*Eye on the Economy is an NAHB newsletter that is published every two weeks and takes a larger view of recent economic and housing policy news.
Home building is expanding, and that is good news for housing and the economy as a whole. But the growth of the industry off the lows set in the wake of the Great Recession has raised new challenges alongside existing issues like access to credit and faulty appraisals.
Recently, overall economic news has been mixed. Growth of the economy in the final quarter of 2012, as measured by the change in Gross Domestic Product, actually came in negative (-0.1%) per the first estimate from the Bureau of Economic Analysis. More recent trade and economic data suggest this estimate will be revised up to slight growth. Regardless, the data reveal economic expansion stalled in the final three months of 2012.
Accordingly, measures of consumer confidence were mixed in the first month of 2013. The University of Michigan consumer confidence index rose slightly, while the Conference Board estimate fell somewhat. In fact, the Conference Board reading has now fallen for three consecutive months for a drop of nearly 20%. It appears that the recent decline may be related to consumer fears of lower income in the coming year.
Amidst this lackluster economic news, housing data continue to be positive. The National Association of Home Builders/ First American Improving Markets Index (IMI) rose to a count of 259 in February, up from 242 in the previous month. The recovery in housing is officially nationwide, as at least one market from every state now appears on the IMI list.
Builder confidence in the 55+ housing market improved in the fourth quarter of 2012 compared to the same period a year ago, according to NAHB’s latest 55+ Housing Market Indices (55+ HMIs). Although both 55+ HMIs remain below 50, both have improved significantly from a year ago. The single-family index increased 10 points to a level of 28, the fifth consecutive quarter of year over year improvements. Although multifamily condos remain the weakest segment of the 55+ housing market, the 55+HMI for condos also showed a substantial year-over-year increase of six points to 19.
Recent Federal Reserve survey data of bank senior loan officers suggest an improving lending environment is seen for 2013. In general, the respondents expect the quality of household debt to strengthen with residential mortgages continuing to report the greatest improvements in loan quality.
Private residential construction spending increased 2.2% during December 2012. Spending has now registered nine uninterrupted months of growth, as well as 16 of the last 17 months. The nominal dollar level of spending has now reached its highest point since late 2008 and the average from the last three months is 32% above the cyclical low. Spending in December on new single-family homes rose 0.8%, while multifamily increased 6.2% and remodeling grew 2.9%.
The increases in construction activity have been driving job growth, but at levels smaller than many observers expected. Some of the mismatch between the growth in housing and the anemic rise in construction employment may be due to measurement issues. In fact, that proved to be the case with the new benchmark adjustment from the Bureau of Labor Statistics (BLS). Using more accurate tax return data, the BLS reported an additional 20,120 jobs created in home building through the end of 2012 than was initially estimated and more than 400,000 jobs for the overall economy. Under the new tally, home building employment is up 4.7% from the cycle low as of December.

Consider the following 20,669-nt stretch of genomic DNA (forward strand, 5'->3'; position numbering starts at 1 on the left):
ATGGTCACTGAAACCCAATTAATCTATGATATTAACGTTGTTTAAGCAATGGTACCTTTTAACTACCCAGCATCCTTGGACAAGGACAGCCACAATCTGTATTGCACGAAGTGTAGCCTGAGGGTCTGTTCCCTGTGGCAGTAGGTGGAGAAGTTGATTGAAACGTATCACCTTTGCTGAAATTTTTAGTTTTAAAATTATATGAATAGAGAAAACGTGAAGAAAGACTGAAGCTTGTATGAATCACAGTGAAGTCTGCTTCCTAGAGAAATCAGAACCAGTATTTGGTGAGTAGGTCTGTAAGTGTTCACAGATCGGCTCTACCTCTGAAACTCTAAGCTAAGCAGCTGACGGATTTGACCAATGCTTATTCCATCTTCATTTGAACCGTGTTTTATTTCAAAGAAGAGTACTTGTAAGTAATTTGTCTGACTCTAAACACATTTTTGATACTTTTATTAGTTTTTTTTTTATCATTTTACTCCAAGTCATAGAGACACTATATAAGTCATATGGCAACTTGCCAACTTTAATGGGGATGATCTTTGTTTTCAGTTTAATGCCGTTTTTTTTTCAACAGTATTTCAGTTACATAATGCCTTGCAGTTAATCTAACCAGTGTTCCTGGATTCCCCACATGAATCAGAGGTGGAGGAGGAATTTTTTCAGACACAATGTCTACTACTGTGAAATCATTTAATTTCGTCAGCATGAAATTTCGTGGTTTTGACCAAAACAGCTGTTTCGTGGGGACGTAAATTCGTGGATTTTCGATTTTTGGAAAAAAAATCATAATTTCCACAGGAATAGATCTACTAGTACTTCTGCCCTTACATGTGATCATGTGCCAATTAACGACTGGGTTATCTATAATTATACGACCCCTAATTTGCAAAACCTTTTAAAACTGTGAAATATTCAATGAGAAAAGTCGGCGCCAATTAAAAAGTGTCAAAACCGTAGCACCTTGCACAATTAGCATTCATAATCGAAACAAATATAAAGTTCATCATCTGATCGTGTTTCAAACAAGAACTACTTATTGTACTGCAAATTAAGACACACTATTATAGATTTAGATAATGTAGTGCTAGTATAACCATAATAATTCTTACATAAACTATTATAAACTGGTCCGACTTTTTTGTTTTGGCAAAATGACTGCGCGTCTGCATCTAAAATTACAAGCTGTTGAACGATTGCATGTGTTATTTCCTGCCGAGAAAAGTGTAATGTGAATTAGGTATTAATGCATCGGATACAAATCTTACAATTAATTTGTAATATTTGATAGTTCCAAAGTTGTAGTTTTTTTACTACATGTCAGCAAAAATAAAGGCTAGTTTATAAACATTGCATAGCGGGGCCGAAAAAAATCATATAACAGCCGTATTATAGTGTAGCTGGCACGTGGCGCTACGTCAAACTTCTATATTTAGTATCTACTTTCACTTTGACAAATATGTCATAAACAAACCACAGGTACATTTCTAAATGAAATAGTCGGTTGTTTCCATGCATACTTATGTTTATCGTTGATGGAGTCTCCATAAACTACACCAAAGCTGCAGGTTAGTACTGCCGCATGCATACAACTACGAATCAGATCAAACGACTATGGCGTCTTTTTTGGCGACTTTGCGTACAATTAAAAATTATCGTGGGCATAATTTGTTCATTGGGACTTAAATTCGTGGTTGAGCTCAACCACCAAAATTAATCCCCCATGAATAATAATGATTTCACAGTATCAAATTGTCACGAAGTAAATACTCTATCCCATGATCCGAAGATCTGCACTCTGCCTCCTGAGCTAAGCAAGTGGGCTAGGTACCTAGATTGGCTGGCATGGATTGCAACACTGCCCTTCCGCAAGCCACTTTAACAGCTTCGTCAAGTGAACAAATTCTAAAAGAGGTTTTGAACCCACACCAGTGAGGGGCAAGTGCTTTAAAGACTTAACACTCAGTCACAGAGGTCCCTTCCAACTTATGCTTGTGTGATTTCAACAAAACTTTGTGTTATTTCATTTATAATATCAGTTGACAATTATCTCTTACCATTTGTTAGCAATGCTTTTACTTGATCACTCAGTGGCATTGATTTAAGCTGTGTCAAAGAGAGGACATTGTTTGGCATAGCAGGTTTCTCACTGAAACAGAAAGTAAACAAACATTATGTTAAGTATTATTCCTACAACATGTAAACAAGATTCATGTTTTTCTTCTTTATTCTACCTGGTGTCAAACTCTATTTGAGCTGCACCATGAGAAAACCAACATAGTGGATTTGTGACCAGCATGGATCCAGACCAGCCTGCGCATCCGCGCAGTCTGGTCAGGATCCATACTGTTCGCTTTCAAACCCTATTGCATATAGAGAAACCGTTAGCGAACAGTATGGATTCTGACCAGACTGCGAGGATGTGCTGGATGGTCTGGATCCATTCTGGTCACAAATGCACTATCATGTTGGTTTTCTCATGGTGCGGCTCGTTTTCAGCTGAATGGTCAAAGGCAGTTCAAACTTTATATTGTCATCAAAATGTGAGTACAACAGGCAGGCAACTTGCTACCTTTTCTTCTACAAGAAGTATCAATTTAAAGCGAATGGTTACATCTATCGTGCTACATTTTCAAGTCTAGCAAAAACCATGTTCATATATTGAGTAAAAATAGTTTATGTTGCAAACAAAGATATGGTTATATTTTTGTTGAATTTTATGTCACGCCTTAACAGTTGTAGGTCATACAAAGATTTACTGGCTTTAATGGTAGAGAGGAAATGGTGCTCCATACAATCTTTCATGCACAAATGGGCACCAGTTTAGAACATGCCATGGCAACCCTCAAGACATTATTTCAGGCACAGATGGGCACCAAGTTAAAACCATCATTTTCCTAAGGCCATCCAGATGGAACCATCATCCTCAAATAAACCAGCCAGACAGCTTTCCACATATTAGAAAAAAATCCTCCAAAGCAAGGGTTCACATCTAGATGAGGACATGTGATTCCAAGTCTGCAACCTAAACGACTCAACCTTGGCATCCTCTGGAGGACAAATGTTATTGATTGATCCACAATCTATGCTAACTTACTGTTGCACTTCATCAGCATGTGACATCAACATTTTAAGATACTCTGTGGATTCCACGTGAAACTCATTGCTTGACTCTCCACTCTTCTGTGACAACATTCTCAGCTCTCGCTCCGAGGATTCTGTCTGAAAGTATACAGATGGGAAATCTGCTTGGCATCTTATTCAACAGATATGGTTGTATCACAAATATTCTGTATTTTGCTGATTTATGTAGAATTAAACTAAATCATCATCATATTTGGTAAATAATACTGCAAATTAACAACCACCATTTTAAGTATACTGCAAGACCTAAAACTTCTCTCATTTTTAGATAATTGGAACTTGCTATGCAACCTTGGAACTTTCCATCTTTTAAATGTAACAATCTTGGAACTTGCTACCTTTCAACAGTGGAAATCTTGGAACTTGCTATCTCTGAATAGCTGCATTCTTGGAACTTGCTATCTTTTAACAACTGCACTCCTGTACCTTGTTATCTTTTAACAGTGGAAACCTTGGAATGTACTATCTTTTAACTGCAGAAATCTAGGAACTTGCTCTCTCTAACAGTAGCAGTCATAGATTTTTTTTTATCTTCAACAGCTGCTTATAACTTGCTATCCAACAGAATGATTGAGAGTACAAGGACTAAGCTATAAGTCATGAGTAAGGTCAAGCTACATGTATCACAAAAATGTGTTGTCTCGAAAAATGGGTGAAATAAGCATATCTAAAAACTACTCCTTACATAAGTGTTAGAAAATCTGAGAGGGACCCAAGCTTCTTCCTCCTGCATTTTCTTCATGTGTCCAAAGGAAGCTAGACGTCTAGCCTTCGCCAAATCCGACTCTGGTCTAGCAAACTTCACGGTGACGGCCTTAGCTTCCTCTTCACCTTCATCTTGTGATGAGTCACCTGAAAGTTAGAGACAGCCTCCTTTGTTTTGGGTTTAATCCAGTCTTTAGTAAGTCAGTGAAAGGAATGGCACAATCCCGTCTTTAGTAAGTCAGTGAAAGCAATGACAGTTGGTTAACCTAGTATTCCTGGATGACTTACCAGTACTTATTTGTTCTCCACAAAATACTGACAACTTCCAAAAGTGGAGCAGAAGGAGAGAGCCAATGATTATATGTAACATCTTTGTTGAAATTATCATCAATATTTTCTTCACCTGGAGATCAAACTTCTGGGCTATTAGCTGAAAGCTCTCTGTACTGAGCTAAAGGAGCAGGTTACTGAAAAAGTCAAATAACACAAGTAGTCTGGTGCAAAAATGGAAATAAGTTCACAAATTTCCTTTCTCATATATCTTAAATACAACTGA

But the growth in building has raised new concerns, including rising building material costs and worker availability. According to an NAHB survey, more than three-quarters of builders expect building materials prices to be one of their significant problems in 2013, up substantially from 46% in 2012 and 33% in 2011.
A second issue is cost/availability of labor, with 51% of builders expecting to face this challenge in 2013, up from 30% who said they faced the problem in 2012 and only 13% in 2011. This result is consistent with BLS JOLTS data, which suggest relatively elevated levels of unfilled positions in the construction sector but weaker than expected hiring rates.
Nearly half of builders expect cost/availability of developed lots to be a significant problem. This is up from 24% who said they faced the problem in 2012 and 21% in 2011. Against the backdrop of impending health reforms scheduled to go into effect in 2014, 42% of builders expect costs of health insurance be a significant challenge in 2013.
New research from NAHB examined the characteristics of new and existing home buyers using the 2011 American Housing Survey (AHS). Among its findings, the research indicates home buyers overall had a median income of $64,998. The subset of home buyers that bought new homes had a median income of $81,715, about 26% more than the median income of all home buyers. This spread is the largest it has been since before the 2001 AHS.
Finally, new estimates of the budget size of various tax rules have been published by congressional staff economists. These numbers will help shape the tax reform debate that is expected in Congress this year. Due to policy and economic changes over the past year, the estimated size of the mortgage interest deduction (MID) is down considerably to $69.7 billion for 2013, much less than the $100 billion routinely cited in the press.